D.O.S. or (denial of service) attack is according to Wikipedia:

A denial-of-service attack (DoS attack) or distributed denial-of-service attack (DDoS attack) is an attempt to make a computer resource unavailable to its intended users. Although the means to carry out, motives for, and targets of a DoS attack may vary, it generally consists of the concerted efforts of person or persons to prevent an Internet site or service from functioning efficiently or at all, temporarily or indefinitely. Perpetrators of DoS attacks typically target sites or services hosted on high-profile web servers such as banks, credit card payment gateways, and even root nameservers. The term is generally used with regards to computer networks, but is not limited to this field; for example, it is also used in reference to CPU resource management.[1]

One common method of attack involves saturating the target machine with external communications requests, such that it cannot respond to legitimate traffic, or responds so slowly as to be rendered effectively unavailable. In general terms, DoS attacks are implemented by either forcing the targeted computer(s) to reset, or consuming its resources so that it can no longer provide its intended service or obstructing the communication media between the intended users and the victim so that they can no longer communicate adequately.

So, as you can see you can suffer from this kind of attacks on any port where you are serving something, name it email, web content, ftp or any other service running on a port.

But most of the times this kind of attacks are attempted against web servers, and that is the one I'm going to show you how to protect using fail2ban.

Disclaimer I've tried this method in one of my servers that was under attack and it seems to work, but I can not assure that you may block some legitimate users. So please be careful applying this rules if you run a mission critical server, also keep an eye on your logs and iptables rules while testing this (will show you how later).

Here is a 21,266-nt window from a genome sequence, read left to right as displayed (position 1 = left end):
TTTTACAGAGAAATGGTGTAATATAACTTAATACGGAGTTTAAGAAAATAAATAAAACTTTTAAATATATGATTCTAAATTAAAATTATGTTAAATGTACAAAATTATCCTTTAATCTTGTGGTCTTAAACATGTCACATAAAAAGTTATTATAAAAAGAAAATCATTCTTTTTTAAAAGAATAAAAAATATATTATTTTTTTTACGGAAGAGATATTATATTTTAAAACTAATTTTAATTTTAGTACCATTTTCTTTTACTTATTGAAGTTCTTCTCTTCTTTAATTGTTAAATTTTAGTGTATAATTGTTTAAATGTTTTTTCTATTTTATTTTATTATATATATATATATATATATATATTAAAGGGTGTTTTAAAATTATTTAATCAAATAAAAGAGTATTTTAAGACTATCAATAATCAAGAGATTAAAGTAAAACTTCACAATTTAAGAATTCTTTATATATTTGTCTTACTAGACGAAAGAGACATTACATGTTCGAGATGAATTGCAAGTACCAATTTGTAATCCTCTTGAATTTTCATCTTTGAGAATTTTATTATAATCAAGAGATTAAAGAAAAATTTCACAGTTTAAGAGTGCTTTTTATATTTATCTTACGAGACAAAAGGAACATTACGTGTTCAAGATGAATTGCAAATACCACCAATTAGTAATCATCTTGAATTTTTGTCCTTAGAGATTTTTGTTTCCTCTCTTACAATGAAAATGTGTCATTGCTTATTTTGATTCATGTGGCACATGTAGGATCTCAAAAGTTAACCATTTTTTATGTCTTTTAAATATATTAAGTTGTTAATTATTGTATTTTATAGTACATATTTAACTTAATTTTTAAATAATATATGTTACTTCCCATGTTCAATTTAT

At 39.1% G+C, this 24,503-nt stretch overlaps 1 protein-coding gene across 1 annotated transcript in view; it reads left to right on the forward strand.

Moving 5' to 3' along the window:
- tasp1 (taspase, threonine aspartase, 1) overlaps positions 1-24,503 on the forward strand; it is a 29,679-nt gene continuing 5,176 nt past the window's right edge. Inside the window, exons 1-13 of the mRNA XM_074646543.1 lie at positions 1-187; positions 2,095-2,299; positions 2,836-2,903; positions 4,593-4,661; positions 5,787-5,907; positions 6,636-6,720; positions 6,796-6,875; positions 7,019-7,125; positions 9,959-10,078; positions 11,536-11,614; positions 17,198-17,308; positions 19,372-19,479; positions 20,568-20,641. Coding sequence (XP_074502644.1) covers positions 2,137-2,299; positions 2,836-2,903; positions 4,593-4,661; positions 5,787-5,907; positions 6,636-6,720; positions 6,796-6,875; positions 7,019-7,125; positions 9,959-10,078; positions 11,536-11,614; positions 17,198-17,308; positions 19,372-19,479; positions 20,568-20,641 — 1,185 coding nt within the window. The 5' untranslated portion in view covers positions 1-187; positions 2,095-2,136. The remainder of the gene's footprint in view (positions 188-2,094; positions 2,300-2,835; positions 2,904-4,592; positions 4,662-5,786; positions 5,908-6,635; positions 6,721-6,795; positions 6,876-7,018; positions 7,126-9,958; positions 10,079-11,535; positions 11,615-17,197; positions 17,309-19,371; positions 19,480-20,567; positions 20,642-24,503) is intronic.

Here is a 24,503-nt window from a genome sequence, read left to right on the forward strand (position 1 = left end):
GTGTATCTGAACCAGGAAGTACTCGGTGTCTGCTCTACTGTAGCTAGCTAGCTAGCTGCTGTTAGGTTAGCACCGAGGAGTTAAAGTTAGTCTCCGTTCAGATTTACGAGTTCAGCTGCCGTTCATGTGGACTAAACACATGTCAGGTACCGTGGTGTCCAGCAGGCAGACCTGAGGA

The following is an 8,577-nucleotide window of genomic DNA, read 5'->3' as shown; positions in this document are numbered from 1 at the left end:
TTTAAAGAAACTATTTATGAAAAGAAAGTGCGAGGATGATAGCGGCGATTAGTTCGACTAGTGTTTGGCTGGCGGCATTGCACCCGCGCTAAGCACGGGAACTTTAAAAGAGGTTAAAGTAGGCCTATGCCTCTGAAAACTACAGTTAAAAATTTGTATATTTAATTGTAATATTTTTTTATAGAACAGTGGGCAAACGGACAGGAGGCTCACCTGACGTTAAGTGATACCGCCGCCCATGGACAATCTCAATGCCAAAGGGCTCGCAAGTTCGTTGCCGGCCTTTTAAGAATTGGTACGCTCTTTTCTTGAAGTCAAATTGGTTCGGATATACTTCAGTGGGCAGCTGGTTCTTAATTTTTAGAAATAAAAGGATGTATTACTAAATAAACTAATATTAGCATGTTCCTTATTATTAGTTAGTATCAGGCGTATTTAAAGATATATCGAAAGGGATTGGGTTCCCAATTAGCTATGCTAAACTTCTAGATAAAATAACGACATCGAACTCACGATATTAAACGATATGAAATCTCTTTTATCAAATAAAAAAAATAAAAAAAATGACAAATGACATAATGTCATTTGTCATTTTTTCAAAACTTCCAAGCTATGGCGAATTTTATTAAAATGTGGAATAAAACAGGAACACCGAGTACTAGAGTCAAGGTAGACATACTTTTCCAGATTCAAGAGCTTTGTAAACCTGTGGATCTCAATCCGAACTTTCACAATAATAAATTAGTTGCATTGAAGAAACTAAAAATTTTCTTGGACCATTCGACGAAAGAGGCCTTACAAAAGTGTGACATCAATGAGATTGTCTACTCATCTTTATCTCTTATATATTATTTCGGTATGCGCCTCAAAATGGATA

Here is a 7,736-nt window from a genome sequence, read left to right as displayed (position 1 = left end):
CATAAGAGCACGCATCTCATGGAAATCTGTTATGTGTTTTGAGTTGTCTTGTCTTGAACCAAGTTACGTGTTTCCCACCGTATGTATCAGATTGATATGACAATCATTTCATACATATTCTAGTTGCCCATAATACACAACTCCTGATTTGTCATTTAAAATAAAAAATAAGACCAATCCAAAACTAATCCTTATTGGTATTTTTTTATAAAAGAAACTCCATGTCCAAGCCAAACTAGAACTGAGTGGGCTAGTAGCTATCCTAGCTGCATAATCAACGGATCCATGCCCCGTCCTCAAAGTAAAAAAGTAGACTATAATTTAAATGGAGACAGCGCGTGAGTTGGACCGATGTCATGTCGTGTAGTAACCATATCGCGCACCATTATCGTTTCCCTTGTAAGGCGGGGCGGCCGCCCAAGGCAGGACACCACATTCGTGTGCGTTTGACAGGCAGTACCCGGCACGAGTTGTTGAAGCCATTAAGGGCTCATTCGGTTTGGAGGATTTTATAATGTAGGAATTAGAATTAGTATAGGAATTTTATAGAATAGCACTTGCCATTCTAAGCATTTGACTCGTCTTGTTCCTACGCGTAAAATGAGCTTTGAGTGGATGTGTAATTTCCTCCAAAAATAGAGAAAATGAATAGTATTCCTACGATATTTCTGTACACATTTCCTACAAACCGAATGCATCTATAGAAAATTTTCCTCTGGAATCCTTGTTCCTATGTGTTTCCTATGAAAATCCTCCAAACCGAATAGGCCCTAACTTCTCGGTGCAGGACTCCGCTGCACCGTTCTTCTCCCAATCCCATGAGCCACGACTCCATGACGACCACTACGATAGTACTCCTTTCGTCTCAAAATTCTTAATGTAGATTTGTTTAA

Install fail2ban

You can install it using your distribution package manager in case of Debian or Ubuntu run:

apt-get install fail2ban

as root, or with sudo in Ubuntu's case.

For Arch Linux

pacman -Sy fail2ban

and So on, depending on the distribution you are using, now to configure it, consider that there are two main configuration files:

  • /etc/fail2ban/fail2ban.conf
  • /etc/fail2ban/jail.conf

I'm going to copy this from other article here in Go2linux.

Defines whether or not a given section is enabled or nor, its possible values are:
  • false
  • true
This is not used in the default section as it is used to tell fail2ban client what it is looking for in the logfile, its values could be among others:
  • sshd
  • proftpd
  • httpd
basically it is how the service is identified on the log file being parsed
This option tells fail2ban what action to take once a rule is broken, could be specified a default action in the default section, and overwritten on each jail section you may need to change the default value.
With this option we need to pass the file to be parsed, should be taken into account that different distribution has different log files for instance for ssh in:
  • Fedora -> /var/log/secure
  • CentOS -> /var/log/secure
  • Debian -> /var/log/auth
  • Ubuntu -> /var/log/auth
  • Sabayon -> /var/log/messages